TekCyte’s next-generation medical device coating technology is helping to create safer and better outcomes for patients. It is anti-thrombogenic, anti-proliferative and evidence also now demonstrates extreme reduction in biofilm.

The BIOINVISIBLE™ globally patented coating technology is an ultra-thin, highly hydrophilic hyperbranched polyglycerol (HPG) polymer that can be chemically bonded to, for example, a stent or catheter surface. This provides a protective barrier against the body’s natural responses to foreign objects, making implantable devices less visible to the body’s immune system.

Stents and other vascular devices coated in this stable and drug-free coating repel accumulation of platelets, proteins, and cells. This aims to reduce complications from stents such as clotting and restenosis and therefore, be more reliable for surgeons and more durable for patients.

“We developed BIOINVISBLE to be easily applied to any existing metal stents. The coating process is scalable to meet future commercial demands, providing medical device manufacturers a reliable, safer and drug-free alternative stent.” says Dr Tony Simula, CEO at TekCyte.


More recently BIOINVISIBLE™ has also been shown to significantly reduce the risk of biofilm on coated surfaces, which could help infection or device failure caused by biofilm. Helping guard against the development of biofilm reduces the likelihood of later medical complications. At the same time, the protective qualities of this world-leading technology also enhance the durability of the medical device that the coating is applied to.

Biofilms are estimated to be responsible for more than 65% of nosocomial infections, almost 80% of chronic infections, and approximately 60% of all human bacterial infections1. Biofilm treatment is very challenging because treatment with antibiotics is often ineffective. Implants are very susceptible to the formation of biofilm, which can develop over days, or even over several months. Once established, surgical intervention to remove/replace the device/implant is the usual course of action.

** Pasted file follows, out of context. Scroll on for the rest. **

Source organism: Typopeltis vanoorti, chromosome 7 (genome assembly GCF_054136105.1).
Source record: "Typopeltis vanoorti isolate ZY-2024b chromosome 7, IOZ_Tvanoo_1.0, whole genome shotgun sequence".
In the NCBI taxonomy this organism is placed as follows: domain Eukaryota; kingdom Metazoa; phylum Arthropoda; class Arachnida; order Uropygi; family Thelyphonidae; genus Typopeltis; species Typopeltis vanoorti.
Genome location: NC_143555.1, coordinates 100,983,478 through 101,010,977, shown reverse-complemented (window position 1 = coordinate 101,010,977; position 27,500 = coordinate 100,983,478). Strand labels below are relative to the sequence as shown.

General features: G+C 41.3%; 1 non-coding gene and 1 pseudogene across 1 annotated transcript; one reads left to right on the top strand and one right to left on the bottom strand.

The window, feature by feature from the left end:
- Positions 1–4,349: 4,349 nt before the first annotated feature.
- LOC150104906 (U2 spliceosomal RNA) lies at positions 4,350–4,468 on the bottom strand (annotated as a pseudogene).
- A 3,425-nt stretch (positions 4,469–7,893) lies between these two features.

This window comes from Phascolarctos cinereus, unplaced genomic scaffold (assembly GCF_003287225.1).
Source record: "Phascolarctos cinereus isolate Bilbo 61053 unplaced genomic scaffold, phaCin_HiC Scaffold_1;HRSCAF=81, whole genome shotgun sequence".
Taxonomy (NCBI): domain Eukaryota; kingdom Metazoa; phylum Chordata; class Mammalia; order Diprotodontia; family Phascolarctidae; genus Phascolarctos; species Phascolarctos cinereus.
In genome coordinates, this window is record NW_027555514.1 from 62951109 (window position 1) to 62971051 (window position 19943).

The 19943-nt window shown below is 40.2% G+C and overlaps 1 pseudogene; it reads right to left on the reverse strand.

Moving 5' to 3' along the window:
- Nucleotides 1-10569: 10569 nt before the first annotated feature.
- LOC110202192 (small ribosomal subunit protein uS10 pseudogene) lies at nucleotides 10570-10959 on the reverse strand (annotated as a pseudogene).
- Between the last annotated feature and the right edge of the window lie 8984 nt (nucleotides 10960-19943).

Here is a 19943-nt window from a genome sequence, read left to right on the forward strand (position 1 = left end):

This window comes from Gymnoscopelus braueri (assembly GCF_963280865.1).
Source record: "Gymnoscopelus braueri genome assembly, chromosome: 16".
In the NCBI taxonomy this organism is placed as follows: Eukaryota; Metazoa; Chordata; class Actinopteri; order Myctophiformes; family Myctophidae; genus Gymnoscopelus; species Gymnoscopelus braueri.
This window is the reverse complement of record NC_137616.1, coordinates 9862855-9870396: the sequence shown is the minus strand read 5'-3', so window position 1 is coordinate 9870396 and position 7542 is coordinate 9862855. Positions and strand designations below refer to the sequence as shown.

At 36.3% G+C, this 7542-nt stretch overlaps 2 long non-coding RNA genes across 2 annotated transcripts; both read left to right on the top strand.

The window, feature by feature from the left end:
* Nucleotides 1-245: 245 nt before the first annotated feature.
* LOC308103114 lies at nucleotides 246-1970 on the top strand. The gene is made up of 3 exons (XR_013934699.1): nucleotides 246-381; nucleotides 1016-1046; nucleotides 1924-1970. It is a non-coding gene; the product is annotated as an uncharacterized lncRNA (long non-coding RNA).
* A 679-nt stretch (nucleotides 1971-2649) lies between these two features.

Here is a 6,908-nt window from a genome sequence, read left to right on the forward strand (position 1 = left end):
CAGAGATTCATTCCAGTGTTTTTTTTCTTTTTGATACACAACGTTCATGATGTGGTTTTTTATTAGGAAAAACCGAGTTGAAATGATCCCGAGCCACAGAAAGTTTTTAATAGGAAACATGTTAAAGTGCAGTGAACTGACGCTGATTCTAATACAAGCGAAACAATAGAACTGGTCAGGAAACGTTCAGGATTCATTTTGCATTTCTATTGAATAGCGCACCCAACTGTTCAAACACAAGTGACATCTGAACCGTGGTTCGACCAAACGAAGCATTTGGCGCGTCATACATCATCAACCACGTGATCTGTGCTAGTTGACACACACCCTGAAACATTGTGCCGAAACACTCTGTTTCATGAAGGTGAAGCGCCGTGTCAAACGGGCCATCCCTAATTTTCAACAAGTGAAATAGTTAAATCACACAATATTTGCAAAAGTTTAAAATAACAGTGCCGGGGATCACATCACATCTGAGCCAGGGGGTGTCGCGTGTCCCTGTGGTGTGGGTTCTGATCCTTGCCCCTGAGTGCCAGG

The safety of any new technology is paramount and according to tests conducted at NAMSA, all studies have successfully shown no evidence of systemic toxicity, irritation, cytotoxicity, hemolysis or sensitivity associated with exposure to BIOINVISIBLE™. This shows the enormous potential of this coating technology as a platform for a range of implanted devices.

“Our research shows that BIOINVISIBLE has the potential to address complications associated with biofilm buildup, without the release of drugs or other active agents,” says Dr Simula.


In fact, TekCyte’s research has shown that catheters and cannulae coated with BIOINVISIBLE could have markedly reduced rates of biofilm from organisms such as Candidaalbicans, Pseudomonas aeruginosa and Staphylococcus aureus.

Urinary tract infections are one of the most common types of infection associated with catheters and is almost always the result of the development of biofilm. According to the Centre for Disease Control in the United States, approximately 75% of UTI’s are associated with a urinary catheter2.

Several studies have shown that opportunistic pathogenic yeast C. albicans can form polymicrobial biofilms, in vitro and in vivo, and that these biofilms can affect disease course and management. Polymicrobial biofilms such as this are often resistant to antimicrobial drugs.

How Bioinvisible™ Coated Devices Can Reduce The Risk Of Biofilm 2

Many researchers have tried to target microbial biofilms to reduce their impact on patient outcomes, however unfortunately current conventional antimicrobial strategies don’t work well to counter biofilm development.

By combating the formation of biofilm on medical devices, it helps to reduce the possibility of later complications for patients. This has long been a complex issue for health practitioners, however, we are now on the cusp of great advances thanks to the active role that BIOINVISIBLE™ can play in reducing complications from medical devices.

“It is clear that BIOINVISIBLE has significant possibilities to address current biofilm challenges and we’re excited by the prospect of working with major device companies to bring to market the first truly biocompatible medical coating” says Dr Simula.


The patented BIOINVISIBLE™ manufacturing process has been scaled up for coating stents and TekCyte is ready to meet commercial demands for the coating in this sector of the industry.


  1.  Candida albicans can form polymicrobial biofilms, in vitro and in vivo https://www.ncbi.nlm.nih.gov/pmc/articles/PMC8894716/#B150
  2. Assefa M, Amare A. Biofilm-Associated Multi-Drug Resistance in Hospital-Acquired Infections: A Review. Infect Drug Resist. 2022 Aug 31;15:5061-5068. doi: 10.2147/IDR.S379502. PMID: 36068834; PMCID: PMC9441148. https://www.ncbi.nlm.nih.gov/pmc/articles/PMC9441148/
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